Clotilde Arias and these other women were so incredibly ahead of their time. According to the museum exhibit, “Arias was well-known not only for her professional work, but also for her activism and membership in organizations such as the Red Cross, Inter-American Association of Musicians (which she founded), and American Association of Teachers of Spanish. Language became an important ideological vehicle to express the sense of American unity. Arias and other members of the Union of South American Women advocated for making Spanish a required subject in all U.S. schools.” … And yet bilingualism still isn’t given the priority it deserves in our education system. The debate goes on and our children, as well as our nation, fall behind.
What did you find most fascinating about this exhibit and the life of Clotilde Arias? Could you relate to her, too?
An Immigrant’s Star-Spangled Banner en Español – NPR.org
Not Lost in Translation: The Life of Clotilde Arias – Si.edu
Today I want to share a really inspiring film with you. We Women Warriors is “an independent documentary feature that follows three native women who are caught in the crossfire of Colombia’s warfare and who use non-violent resistance to defend their people’s survival.” Check out the trailer and if you feel moved, see below for ways you can view the full film and help their cause.
This August you can see screenings of this film in New York and Los Angeles. Tickets are now available. Don’t live in NY or LA? You can still support We Women Warriors – visit the Take Action page of their website to find out how.
Related link: Colombian Youth Choose Soccer over Violence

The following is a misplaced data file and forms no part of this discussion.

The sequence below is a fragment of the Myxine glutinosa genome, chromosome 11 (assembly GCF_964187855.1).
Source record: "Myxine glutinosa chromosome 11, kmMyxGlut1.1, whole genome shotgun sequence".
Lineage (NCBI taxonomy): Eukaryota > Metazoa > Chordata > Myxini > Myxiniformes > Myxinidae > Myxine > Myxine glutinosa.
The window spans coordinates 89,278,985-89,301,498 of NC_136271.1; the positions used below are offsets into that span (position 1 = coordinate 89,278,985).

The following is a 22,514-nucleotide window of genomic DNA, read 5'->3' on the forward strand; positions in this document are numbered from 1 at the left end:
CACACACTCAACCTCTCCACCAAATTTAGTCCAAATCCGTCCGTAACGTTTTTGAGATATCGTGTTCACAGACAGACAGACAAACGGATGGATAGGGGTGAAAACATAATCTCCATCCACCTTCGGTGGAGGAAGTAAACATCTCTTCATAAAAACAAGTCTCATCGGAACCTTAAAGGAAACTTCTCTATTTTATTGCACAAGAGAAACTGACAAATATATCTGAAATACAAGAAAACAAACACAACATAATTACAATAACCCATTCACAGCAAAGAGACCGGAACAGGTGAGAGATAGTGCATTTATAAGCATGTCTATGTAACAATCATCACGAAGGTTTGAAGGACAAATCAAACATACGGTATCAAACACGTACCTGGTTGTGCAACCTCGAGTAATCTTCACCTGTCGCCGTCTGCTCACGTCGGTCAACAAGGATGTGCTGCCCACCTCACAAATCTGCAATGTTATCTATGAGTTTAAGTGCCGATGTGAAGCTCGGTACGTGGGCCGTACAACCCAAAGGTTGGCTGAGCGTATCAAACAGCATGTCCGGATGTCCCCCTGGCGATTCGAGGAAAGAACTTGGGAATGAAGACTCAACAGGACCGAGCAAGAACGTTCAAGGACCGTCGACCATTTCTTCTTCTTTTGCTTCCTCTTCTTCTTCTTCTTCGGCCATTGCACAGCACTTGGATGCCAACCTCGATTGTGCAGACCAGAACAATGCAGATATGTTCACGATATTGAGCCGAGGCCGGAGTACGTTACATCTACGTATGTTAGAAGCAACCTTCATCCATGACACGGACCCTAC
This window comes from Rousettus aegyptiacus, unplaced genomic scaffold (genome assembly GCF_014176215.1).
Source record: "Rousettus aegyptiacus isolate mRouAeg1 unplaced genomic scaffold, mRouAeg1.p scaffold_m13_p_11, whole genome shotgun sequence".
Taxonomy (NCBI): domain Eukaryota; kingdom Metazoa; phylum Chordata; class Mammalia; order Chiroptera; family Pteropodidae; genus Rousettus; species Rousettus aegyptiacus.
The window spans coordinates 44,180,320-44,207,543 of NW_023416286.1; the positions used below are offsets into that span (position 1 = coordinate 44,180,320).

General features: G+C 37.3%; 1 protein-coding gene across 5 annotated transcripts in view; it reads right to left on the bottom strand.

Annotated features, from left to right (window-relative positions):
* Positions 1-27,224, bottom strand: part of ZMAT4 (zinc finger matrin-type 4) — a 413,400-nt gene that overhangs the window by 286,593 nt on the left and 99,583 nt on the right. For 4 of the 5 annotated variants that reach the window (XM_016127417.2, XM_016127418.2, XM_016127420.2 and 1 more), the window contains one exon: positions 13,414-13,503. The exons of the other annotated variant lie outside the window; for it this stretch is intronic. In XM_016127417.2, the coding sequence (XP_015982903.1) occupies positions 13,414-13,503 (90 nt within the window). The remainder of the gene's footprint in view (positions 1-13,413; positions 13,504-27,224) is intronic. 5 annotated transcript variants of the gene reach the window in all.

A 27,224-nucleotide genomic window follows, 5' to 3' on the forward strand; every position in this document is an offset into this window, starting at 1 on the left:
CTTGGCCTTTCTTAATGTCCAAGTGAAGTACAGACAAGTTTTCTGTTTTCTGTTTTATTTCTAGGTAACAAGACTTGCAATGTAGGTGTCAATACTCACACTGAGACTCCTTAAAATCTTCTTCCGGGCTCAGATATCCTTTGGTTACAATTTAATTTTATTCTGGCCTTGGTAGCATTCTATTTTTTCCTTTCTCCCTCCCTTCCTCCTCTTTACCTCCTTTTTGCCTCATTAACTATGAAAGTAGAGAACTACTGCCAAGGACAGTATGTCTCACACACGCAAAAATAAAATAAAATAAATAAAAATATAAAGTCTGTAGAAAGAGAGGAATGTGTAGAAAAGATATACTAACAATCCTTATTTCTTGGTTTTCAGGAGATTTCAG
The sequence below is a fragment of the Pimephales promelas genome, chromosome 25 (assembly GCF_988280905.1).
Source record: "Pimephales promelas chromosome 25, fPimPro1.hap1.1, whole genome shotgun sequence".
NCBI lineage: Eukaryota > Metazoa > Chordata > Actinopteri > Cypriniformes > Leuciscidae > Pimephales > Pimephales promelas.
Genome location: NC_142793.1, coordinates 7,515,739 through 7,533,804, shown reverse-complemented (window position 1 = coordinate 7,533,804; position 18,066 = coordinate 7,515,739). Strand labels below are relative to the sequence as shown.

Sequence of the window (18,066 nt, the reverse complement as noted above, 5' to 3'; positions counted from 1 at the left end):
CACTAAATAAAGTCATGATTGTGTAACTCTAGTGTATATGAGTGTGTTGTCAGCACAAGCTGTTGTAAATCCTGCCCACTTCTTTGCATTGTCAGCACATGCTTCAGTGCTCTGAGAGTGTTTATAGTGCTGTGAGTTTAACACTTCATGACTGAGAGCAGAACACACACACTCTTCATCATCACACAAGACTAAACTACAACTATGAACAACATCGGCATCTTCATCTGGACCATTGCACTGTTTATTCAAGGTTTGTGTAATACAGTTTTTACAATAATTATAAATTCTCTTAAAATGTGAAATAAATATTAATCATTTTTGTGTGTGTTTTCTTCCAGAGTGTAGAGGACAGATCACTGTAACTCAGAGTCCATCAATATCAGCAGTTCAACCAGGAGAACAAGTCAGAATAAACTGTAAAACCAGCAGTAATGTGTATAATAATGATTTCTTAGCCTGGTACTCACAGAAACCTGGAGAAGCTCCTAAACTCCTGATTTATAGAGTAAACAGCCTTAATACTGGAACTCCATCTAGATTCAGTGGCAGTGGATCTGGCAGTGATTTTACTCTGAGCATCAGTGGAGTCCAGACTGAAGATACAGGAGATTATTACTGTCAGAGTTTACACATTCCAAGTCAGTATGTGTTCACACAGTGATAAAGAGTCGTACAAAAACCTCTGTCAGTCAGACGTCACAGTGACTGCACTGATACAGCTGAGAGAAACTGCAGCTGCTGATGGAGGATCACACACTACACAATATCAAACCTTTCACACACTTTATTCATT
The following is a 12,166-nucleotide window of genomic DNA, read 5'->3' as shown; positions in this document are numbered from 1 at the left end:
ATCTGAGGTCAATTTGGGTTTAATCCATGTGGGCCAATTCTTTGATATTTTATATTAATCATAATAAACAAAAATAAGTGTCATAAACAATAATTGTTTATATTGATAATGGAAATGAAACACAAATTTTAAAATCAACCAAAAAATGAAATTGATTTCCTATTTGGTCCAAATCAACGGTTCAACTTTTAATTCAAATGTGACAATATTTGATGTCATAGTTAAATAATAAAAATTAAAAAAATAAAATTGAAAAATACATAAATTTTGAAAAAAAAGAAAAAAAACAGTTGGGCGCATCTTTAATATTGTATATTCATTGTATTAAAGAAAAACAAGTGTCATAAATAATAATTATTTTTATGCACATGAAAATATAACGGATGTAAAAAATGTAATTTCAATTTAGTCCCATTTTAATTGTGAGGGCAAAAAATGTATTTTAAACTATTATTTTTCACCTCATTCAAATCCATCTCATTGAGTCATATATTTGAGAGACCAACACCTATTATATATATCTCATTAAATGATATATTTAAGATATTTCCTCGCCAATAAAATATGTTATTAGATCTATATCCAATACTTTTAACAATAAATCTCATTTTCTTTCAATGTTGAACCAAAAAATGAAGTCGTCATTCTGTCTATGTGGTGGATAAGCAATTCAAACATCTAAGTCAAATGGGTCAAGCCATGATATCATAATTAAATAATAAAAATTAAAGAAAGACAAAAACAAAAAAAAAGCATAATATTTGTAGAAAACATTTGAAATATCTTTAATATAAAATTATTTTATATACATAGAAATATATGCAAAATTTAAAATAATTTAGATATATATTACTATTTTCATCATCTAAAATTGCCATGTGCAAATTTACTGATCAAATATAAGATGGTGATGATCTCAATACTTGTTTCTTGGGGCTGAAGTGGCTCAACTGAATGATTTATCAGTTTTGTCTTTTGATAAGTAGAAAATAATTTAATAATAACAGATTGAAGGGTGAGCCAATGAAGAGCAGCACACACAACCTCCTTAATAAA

On May 21st I attended the LATISM Top Bloguera Retreat in Washington, D.C. and part of that event included a White House briefing on issues affecting the Latino community. Today I want to share my experience and some of the things I learned which I think are worth passing on.
The main issues discussed were Health and Education, however, that didn’t stop Meagan Ortiz of Vivir Latino from kicking things off with a very good question regarding immigration. Of course the answer to the question was less than satisfying to anyone who has long supported comprehensive immigration reform, but perhaps that was to be expected.
(Check out Meagan’s thoughts on her experience here.)
Meagan’s question seemed to ignite others. Passionate blogueras lined up and asked very brave and difficult questions. I was proud to be in a room full of women who weren’t afraid to stand up and speak their minds.
Roxana Soto of SpanglishBaby asked about bilingual education and the possibility of more dual immersion schools – again, the answer she/we were given, didn’t satisfy me, but I still feel that our voices were heard, and that’s a start.
(Check out Roxana’s thoughts on her experience here.)